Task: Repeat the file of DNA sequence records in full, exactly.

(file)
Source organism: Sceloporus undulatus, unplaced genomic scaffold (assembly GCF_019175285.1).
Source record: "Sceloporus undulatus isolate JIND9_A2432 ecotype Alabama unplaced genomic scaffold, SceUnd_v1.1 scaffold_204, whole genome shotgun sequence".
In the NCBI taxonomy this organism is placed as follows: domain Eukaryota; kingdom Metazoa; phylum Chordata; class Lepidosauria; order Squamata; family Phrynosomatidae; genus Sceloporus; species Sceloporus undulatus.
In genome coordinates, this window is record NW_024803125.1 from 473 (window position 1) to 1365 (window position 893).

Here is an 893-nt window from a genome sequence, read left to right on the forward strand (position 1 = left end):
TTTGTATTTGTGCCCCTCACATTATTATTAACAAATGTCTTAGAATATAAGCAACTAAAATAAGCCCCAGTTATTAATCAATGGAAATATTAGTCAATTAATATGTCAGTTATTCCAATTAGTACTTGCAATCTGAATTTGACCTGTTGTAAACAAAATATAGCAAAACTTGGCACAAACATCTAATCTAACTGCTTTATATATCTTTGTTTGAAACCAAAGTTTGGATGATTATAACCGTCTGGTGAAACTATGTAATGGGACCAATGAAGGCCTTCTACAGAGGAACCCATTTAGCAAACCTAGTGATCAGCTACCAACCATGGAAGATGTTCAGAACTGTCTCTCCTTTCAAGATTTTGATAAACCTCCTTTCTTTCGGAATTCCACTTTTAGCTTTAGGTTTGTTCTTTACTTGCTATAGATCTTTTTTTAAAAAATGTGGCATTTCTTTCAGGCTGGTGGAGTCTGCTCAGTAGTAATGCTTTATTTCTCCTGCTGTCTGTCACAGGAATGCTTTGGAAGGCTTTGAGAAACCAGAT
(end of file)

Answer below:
Source organism: Sceloporus undulatus, unplaced genomic scaffold (assembly GCF_019175285.1).
Source record: "Sceloporus undulatus isolate JIND9_A2432 ecotype Alabama unplaced genomic scaffold, SceUnd_v1.1 scaffold_204, whole genome shotgun sequence".
In the NCBI taxonomy this organism is placed as follows: domain Eukaryota; kingdom Metazoa; phylum Chordata; class Lepidosauria; order Squamata; family Phrynosomatidae; genus Sceloporus; species Sceloporus undulatus.
In genome coordinates, this window is record NW_024803125.1 from 473 (window position 1) to 1365 (window position 893).

Here is an 893-nt window from a genome sequence, read left to right on the forward strand (position 1 = left end):
TTTGTATTTGTGCCCCTCACATTATTATTAACAAATGTCTTAGAATATAAGCAACTAAAATAAGCCCCAGTTATTAATCAATGGAAATATTAGTCAATTAATATGTCAGTTATTCCAATTAGTACTTGCAATCTGAATTTGACCTGTTGTAAACAAAATATAGCAAAACTTGGCACAAACATCTAATCTAACTGCTTTATATATCTTTGTTTGAAACCAAAGTTTGGATGATTATAACCGTCTGGTGAAACTATGTAATGGGACCAATGAAGGCCTTCTACAGAGGAACCCATTTAGCAAACCTAGTGATCAGCTACCAACCATGGAAGATGTTCAGAACTGTCTCTCCTTTCAAGATTTTGATAAACCTCCTTTCTTTCGGAATTCCACTTTTAGCTTTAGGTTTGTTCTTTACTTGCTATAGATCTTTTTTTAAAAAATGTGGCATTTCTTTCAGGCTGGTGGAGTCTGCTCAGTAGTAATGCTTTATTTCTCCTGCTGTCTGTCACAGGAATGCTTTGGAAGGCTTTGAGAAACCAGAT